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Institute of Chartererd Accountants


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Your Questions on Directorships- The Do’s and Don’ts.

Being a company director can offer significant financial benefits, but it also brings legal responsibilities. Each director of a limited company must ensure that the Company:

  • Does not trade whilst insolvent.
  • Does not prefer one creditor over another.
  • Does obtain market value for any assets sold.
  • Keeps proper accounting records and submits accounts & tax returns on time.
  • Don’t take on further credit or issue cheques when you know there is little or no prospect of payment.
  • Don’t take customer monies if your company can’t fulfil the order.
  • Do pay Crown taxes on time.
  • Do take early advice and our free business review.

What’s happens if you don’t do the above:

The consequences can be serious and Directors could face numerous actions against them, including wrongful or fraudulent trading, preferences and transactions at an undervalue. If the company encounters financial difficulties, then you have to act decisively, even if you are not the main director. If your limited company continues to trade after there is no reasonable prospect of avoiding insolvency, you could become personally liable for its debts. Continuing to trade is a difficult decision and you need independent advice. If you are in any doubt about your legal obligations – you need specialist advice – talk to AG Associates. You’ll find that our friendly, professional advice will be just what you need.

Actions Against Directors

Wrongful Trading

If you continue to trade when you knew or ought to have known that your company was insolvent, then if found guilty, you could be required by the courts to contribute to the assets of the company as compensation to those creditors, who have suffered. A successful prosecution may also lead to action under the Company Directors Disqualification Act 1986, seeking to prohibit you from acting as a company director for a period of between 1 and 15 years.

Call us and we assess the likelihood of the above and will explain how to limit the potential damage.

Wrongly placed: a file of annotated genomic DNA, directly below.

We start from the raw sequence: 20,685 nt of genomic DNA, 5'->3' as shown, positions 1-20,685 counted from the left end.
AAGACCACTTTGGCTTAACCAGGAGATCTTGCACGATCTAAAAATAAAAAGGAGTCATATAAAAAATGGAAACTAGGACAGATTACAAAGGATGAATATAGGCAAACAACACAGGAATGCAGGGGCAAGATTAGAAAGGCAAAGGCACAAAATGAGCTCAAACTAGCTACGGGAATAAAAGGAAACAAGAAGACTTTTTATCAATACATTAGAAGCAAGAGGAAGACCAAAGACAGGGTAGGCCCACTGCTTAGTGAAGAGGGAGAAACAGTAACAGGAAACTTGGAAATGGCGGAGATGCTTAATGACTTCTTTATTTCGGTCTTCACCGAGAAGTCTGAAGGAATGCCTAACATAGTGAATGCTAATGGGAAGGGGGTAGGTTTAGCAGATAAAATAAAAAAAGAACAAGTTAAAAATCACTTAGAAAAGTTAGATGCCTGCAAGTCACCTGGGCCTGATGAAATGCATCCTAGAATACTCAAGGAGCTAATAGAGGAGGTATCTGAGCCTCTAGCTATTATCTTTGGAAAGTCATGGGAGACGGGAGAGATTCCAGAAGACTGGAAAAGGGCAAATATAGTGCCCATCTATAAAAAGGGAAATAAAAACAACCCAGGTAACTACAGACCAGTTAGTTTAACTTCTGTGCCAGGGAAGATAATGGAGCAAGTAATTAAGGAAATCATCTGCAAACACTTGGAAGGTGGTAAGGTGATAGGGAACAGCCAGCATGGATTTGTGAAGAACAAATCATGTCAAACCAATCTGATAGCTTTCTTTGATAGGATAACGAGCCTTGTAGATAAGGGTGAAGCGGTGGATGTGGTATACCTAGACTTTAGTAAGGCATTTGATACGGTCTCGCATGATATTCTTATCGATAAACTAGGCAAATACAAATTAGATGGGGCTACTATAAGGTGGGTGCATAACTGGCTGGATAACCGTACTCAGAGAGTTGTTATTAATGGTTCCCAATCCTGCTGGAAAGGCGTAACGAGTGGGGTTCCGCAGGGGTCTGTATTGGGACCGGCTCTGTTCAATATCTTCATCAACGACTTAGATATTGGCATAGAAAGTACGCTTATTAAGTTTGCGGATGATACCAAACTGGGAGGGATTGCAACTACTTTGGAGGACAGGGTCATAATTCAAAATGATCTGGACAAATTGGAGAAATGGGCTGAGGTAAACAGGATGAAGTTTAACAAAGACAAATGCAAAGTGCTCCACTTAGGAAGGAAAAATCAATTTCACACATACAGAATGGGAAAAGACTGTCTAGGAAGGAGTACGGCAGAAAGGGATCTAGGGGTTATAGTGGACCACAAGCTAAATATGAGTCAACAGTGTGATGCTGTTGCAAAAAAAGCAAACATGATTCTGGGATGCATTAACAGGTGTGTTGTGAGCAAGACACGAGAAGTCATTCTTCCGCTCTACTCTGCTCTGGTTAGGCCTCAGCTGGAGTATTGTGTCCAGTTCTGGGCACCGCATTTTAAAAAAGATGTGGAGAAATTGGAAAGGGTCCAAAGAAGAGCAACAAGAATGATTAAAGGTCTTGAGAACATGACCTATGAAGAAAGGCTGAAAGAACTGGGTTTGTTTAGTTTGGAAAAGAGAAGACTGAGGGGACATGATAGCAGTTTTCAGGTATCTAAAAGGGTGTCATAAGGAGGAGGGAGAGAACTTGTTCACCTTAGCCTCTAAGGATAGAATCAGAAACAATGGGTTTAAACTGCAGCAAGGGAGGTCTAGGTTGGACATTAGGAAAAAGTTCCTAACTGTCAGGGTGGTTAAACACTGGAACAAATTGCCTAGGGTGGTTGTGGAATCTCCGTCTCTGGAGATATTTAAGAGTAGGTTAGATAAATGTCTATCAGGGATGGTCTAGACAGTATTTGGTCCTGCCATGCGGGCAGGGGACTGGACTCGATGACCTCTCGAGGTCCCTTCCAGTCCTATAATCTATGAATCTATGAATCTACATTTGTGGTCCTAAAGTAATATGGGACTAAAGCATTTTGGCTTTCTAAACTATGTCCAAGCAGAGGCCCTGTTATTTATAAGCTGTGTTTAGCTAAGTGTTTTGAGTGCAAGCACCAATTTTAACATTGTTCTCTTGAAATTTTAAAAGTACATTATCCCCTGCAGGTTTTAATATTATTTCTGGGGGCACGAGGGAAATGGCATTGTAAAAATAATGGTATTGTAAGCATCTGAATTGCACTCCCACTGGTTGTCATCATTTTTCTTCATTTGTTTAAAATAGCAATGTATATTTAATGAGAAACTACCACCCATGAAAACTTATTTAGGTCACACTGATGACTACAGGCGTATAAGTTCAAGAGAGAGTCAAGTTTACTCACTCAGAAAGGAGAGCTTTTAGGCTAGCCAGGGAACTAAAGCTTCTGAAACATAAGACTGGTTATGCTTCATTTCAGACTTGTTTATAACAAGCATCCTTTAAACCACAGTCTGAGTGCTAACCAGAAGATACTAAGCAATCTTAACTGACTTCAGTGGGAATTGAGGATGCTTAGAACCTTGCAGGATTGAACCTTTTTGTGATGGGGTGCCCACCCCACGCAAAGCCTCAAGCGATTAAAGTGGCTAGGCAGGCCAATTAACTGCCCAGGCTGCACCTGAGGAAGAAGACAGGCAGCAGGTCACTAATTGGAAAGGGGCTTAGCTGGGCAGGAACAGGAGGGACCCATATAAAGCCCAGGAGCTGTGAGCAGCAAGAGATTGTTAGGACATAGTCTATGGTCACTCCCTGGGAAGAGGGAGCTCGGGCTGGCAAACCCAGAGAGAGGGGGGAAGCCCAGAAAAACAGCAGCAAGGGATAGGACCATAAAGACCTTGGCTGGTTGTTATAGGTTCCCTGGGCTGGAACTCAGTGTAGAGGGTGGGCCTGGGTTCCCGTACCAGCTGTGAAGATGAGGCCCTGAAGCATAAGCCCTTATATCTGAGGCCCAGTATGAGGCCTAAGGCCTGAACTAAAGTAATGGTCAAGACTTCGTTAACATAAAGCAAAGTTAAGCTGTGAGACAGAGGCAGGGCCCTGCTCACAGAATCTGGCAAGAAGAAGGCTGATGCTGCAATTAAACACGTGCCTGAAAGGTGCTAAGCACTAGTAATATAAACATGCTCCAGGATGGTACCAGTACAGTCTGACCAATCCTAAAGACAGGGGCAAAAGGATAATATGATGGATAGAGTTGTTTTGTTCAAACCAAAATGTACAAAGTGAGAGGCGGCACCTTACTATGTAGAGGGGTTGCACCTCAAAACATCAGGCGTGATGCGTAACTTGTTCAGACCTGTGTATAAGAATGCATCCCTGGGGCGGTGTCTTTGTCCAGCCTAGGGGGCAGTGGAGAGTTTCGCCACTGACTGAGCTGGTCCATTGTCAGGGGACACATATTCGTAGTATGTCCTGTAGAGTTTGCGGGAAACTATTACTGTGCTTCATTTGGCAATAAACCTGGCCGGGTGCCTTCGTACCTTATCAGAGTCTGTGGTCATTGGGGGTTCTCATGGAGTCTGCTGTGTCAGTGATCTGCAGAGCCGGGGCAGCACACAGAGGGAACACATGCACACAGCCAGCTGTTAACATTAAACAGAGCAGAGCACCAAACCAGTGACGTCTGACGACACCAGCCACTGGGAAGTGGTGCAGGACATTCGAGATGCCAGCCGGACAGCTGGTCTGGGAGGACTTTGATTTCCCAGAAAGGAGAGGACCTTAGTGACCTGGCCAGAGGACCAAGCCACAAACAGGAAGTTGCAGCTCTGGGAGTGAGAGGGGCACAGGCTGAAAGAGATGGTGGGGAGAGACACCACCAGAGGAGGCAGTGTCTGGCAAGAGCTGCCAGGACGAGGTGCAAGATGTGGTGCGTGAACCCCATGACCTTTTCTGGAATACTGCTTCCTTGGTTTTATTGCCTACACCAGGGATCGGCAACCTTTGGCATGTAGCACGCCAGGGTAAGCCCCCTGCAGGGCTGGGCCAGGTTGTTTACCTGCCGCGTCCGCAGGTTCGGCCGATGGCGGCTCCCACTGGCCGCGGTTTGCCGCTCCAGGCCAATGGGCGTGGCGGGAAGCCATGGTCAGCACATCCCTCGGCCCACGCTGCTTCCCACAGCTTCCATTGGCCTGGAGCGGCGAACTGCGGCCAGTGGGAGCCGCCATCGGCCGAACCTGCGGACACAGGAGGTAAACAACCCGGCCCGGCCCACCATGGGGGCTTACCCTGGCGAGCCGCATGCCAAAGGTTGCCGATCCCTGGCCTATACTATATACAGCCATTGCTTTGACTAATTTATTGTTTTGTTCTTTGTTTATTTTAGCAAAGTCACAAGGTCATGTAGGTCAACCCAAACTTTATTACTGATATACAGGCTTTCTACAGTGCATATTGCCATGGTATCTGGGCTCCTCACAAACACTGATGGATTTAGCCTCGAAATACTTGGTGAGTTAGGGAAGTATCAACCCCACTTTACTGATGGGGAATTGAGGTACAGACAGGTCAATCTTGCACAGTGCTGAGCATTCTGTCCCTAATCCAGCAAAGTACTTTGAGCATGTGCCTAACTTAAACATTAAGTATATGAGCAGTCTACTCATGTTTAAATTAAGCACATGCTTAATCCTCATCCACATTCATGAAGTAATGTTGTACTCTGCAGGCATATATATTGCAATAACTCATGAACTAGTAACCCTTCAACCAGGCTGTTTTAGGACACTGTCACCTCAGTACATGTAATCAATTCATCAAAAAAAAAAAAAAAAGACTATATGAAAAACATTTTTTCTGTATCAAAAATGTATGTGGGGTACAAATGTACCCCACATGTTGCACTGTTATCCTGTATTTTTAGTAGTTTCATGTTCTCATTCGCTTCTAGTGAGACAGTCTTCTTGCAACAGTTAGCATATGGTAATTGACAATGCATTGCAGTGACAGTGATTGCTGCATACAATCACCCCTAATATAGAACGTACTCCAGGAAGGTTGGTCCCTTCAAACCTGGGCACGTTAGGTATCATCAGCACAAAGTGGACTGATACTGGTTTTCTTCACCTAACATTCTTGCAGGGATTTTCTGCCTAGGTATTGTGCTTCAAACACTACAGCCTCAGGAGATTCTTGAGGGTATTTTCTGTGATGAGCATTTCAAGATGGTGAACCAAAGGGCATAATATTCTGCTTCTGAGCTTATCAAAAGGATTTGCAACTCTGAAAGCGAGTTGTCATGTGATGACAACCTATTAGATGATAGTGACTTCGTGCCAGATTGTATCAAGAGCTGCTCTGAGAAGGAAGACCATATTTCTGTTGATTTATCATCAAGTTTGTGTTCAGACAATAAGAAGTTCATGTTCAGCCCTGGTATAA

Fraudulent Trading

If you continue to trade with the intention of defrauding your creditors. If found guilty, penalties are the same as those incurred in wrongful trading. In addition, there could also be a limitless fine and / or imprisonment.

Preference Transactions

A preference transaction is any transaction entered into between a company and a third party which has the effect of placing the third party into a better position in the event of the company going into liquidation. One of the most common type of preferential transaction is where a director pays either himself or a connected party.

This transaction can be set aside,  if it was entered into up to 6 months (and up to 2 years if connected) prior to the “onset of insolvency”.

Transactions at an Undervalue

If you conduct a transaction with any party in which the company receives significantly less, either in money or moneys worth than the value of that which it has released to the other party.

The relevant time period and penalties for a transaction at undervalue is the same as for a preference transaction.


When a Director retains property of the company, an action for misfeasance can be brought against all the Director, who if found guilty may be required to account for the property together with interest.

Restriction on reuse of Company Names

This applies where a director or shadow director of a company that has gone into insolvent 
liquidation, operates without leave of court as director or shadow director of a new company with
a similar name to that of the insolvent company, in the 5 year period following the date of 

To be guilty of a breach, a person must have been a director or shadow director within a period of 
12 months prior to the date of insolvency.

The penalties if found guilty include imprisonment, a fine or both, together with personal liability for the debts of the new company. In addition, any person who knowingly acted under instruction from the guilty party can also be made to contribute to the debts of the new company.

Company Directors Disqualification Act (CDDA) 1986

A liquidator, administrator or administrative receiver is required to investigate and report on the conduct of all persons who were directors or shadow directors of the insolvent company during the 3 years prior to the date of insolvency.

The report may include some of the areas of misconduct detailed above and the director’s remuneration, compliance with company legislation including keeping proper accounts and cooperation with the insolvency practitioner in pursuit of his duties. The report is submitted to the Department of Trade and Industry, who can pursue an action for disqualification which can result in a person being disqualified from acting as a company director for up to 15 years.

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